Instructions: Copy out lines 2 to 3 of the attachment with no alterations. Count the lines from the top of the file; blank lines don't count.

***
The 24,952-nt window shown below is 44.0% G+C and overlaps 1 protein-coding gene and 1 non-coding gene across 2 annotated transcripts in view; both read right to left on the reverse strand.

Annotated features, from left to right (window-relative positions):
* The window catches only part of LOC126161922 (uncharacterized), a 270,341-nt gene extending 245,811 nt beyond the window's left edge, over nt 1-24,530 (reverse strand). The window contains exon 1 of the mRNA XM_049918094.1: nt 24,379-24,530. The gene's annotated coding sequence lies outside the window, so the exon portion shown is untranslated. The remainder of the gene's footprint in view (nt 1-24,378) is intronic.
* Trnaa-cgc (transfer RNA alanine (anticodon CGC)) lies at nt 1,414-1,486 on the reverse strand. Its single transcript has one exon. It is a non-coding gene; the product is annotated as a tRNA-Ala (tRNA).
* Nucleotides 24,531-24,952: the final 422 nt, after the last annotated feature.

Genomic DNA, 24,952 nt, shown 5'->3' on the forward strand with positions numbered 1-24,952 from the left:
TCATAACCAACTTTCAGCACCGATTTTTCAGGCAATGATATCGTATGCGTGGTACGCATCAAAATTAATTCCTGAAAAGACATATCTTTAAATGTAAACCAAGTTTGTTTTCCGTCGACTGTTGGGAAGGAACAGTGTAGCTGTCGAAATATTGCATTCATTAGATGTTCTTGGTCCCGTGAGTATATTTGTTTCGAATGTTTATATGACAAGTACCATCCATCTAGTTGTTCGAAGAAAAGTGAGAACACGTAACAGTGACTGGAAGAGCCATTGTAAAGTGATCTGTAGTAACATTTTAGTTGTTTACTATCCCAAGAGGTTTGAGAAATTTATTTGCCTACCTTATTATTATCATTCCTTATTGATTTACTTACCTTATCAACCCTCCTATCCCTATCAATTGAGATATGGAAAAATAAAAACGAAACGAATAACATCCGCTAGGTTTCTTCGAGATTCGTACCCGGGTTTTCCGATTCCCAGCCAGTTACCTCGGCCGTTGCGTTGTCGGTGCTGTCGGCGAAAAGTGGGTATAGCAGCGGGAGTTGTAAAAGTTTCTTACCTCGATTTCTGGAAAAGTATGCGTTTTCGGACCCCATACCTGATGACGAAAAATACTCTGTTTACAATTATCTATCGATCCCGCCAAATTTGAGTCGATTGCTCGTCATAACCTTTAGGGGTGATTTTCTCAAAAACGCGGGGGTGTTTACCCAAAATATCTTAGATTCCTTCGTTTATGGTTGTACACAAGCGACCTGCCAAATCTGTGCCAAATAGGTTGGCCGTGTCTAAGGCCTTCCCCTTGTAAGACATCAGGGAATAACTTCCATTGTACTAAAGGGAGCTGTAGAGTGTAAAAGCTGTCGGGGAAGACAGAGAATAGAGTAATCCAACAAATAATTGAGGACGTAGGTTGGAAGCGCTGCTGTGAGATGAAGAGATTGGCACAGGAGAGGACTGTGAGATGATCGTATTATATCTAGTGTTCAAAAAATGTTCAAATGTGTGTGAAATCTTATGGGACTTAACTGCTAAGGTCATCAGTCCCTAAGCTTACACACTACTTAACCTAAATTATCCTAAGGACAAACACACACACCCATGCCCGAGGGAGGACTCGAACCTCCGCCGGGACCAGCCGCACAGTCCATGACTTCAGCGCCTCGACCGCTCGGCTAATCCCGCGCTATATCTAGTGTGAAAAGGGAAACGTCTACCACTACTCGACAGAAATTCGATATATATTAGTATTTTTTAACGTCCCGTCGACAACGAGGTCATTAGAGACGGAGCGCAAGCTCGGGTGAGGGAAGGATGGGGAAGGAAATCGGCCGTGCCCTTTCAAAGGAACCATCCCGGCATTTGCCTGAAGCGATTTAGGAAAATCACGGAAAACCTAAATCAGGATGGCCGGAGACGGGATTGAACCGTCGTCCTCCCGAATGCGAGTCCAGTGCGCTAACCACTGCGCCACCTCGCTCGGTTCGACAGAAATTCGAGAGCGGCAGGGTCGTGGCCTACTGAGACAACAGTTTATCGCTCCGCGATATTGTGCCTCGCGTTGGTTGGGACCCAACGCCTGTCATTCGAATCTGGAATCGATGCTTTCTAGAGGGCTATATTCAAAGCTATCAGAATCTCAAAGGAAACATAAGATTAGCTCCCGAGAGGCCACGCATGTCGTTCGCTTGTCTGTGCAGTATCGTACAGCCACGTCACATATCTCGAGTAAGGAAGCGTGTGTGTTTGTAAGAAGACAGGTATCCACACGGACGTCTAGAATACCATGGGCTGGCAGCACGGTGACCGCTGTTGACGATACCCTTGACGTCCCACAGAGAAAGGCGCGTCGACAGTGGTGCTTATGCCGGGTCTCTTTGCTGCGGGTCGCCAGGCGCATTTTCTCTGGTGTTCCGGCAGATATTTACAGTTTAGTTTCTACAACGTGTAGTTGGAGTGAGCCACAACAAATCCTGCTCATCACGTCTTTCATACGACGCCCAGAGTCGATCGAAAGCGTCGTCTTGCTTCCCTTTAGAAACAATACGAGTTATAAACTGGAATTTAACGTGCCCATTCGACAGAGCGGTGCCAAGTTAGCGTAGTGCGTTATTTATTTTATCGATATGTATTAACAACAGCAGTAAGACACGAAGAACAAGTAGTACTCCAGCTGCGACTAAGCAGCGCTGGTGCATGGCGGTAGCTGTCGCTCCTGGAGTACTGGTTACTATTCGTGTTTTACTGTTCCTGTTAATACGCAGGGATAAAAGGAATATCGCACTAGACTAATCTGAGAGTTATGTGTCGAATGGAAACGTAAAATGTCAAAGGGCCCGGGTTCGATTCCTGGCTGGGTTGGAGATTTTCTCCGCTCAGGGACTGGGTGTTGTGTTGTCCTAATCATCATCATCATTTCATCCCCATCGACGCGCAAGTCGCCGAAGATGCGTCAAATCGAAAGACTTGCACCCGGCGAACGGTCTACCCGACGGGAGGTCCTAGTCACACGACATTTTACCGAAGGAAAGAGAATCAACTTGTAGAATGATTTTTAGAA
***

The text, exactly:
Annotated features, from left to right (window-relative positions):
* The window catches only part of LOC126161922 (uncharacterized), a 270,341-nt gene extending 245,811 nt beyond the window's left edge, over nt 1-24,530 (reverse strand). The window contains exon 1 of the mRNA XM_049918094.1: nt 24,379-24,530. The gene's annotated coding sequence lies outside the window, so the exon portion shown is untranslated. The remainder of the gene's footprint in view (nt 1-24,378) is intronic.